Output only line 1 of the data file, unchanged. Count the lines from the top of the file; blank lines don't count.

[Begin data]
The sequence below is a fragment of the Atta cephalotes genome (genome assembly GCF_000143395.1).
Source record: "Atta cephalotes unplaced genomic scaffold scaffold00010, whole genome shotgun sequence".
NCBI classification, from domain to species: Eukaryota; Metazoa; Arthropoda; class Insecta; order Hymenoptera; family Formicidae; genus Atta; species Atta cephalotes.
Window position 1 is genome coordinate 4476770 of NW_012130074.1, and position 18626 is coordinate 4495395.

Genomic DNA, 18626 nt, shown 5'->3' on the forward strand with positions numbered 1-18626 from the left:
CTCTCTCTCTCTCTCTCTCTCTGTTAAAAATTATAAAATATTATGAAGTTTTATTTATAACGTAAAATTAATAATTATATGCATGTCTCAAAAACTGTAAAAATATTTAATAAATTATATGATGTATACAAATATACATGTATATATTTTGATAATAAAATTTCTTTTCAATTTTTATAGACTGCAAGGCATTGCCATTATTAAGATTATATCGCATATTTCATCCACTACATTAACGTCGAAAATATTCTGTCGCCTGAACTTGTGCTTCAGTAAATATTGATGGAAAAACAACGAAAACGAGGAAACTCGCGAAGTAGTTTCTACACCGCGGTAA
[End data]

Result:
The sequence below is a fragment of the Atta cephalotes genome (genome assembly GCF_000143395.1).